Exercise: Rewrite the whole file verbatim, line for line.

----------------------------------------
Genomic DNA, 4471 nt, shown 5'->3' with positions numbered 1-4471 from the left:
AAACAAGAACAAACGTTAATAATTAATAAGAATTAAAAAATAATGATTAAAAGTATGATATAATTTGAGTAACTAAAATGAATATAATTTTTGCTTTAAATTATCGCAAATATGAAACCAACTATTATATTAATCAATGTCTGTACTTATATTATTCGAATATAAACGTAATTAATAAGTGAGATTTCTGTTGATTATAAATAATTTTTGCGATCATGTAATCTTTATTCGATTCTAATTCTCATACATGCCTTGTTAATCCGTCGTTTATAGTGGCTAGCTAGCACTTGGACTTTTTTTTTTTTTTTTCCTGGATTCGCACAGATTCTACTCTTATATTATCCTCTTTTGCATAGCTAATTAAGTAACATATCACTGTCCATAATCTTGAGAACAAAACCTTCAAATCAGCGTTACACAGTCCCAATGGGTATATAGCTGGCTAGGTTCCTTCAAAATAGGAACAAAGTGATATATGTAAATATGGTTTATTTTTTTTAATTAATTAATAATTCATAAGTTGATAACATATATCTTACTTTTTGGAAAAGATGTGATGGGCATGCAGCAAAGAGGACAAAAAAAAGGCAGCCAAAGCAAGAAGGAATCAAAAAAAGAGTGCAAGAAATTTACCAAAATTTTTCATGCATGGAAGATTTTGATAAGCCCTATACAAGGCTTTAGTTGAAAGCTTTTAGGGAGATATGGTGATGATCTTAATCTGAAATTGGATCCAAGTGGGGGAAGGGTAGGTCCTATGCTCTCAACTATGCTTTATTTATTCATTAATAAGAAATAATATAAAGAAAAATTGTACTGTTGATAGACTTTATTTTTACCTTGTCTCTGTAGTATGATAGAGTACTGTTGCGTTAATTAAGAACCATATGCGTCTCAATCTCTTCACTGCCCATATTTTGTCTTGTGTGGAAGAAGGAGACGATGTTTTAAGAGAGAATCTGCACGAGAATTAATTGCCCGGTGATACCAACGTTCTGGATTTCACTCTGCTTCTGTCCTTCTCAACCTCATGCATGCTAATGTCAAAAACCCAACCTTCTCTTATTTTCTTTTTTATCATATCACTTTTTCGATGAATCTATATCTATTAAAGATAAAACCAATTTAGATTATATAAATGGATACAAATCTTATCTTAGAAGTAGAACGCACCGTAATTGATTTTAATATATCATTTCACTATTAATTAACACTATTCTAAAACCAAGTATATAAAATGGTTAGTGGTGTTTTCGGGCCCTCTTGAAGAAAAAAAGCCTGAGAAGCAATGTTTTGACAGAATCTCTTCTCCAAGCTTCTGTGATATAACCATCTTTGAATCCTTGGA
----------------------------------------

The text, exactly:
Genomic DNA, 4471 nt, shown 5'->3' with positions numbered 1-4471 from the left:
AAACAAGAACAAACGTTAATAATTAATAAGAATTAAAAAATAATGATTAAAAGTATGATATAATTTGAGTAACTAAAATGAATATAATTTTTGCTTTAAATTATCGCAAATATGAAACCAACTATTATATTAATCAATGTCTGTACTTATATTATTCGAATATAAACGTAATTAATAAGTGAGATTTCTGTTGATTATAAATAATTTTTGCGATCATGTAATCTTTATTCGATTCTAATTCTCATACATGCCTTGTTAATCCGTCGTTTATAGTGGCTAGCTAGCACTTGGACTTTTTTTTTTTTTTTTCCTGGATTCGCACAGATTCTACTCTTATATTATCCTCTTTTGCATAGCTAATTAAGTAACATATCACTGTCCATAATCTTGAGAACAAAACCTTCAAATCAGCGTTACACAGTCCCAATGGGTATATAGCTGGCTAGGTTCCTTCAAAATAGGAACAAAGTGATATATGTAAATATGGTTTATTTTTTTTAATTAATTAATAATTCATAAGTTGATAACATATATCTTACTTTTTGGAAAAGATGTGATGGGCATGCAGCAAAGAGGACAAAAAAAAGGCAGCCAAAGCAAGAAGGAATCAAAAAAAGAGTGCAAGAAATTTACCAAAATTTTTCATGCATGGAAGATTTTGATAAGCCCTATACAAGGCTTTAGTTGAAAGCTTTTAGGGAGATATGGTGATGATCTTAATCTGAAATTGGATCCAAGTGGGGGAAGGGTAGGTCCTATGCTCTCAACTATGCTTTATTTATTCATTAATAAGAAATAATATAAAGAAAAATTGTACTGTTGATAGACTTTATTTTTACCTTGTCTCTGTAGTATGATAGAGTACTGTTGCGTTAATTAAGAACCATATGCGTCTCAATCTCTTCACTGCCCATATTTTGTCTTGTGTGGAAGAAGGAGACGATGTTTTAAGAGAGAATCTGCACGAGAATTAATTGCCCGGTGATACCAACGTTCTGGATTTCACTCTGCTTCTGTCCTTCTCAACCTCATGCATGCTAATGTCAAAAACCCAACCTTCTCTTATTTTCTTTTTTATCATATCACTTTTTCGATGAATCTATATCTATTAAAGATAAAACCAATTTAGATTATATAAATGGATACAAATCTTATCTTAGAAGTAGAACGCACCGTAATTGATTTTAATATATCATTTCACTATTAATTAACACTATTCTAAAACCAAGTATATAAAATGGTTAGTGGTGTTTTCGGGCCCTCTTGAAGAAAAAAAGCCTGAGAAGCAATGTTTTGACAGAATCTCTTCTCCAAGCTTCTGTGATATAACCATCTTTGAATCCTTGGA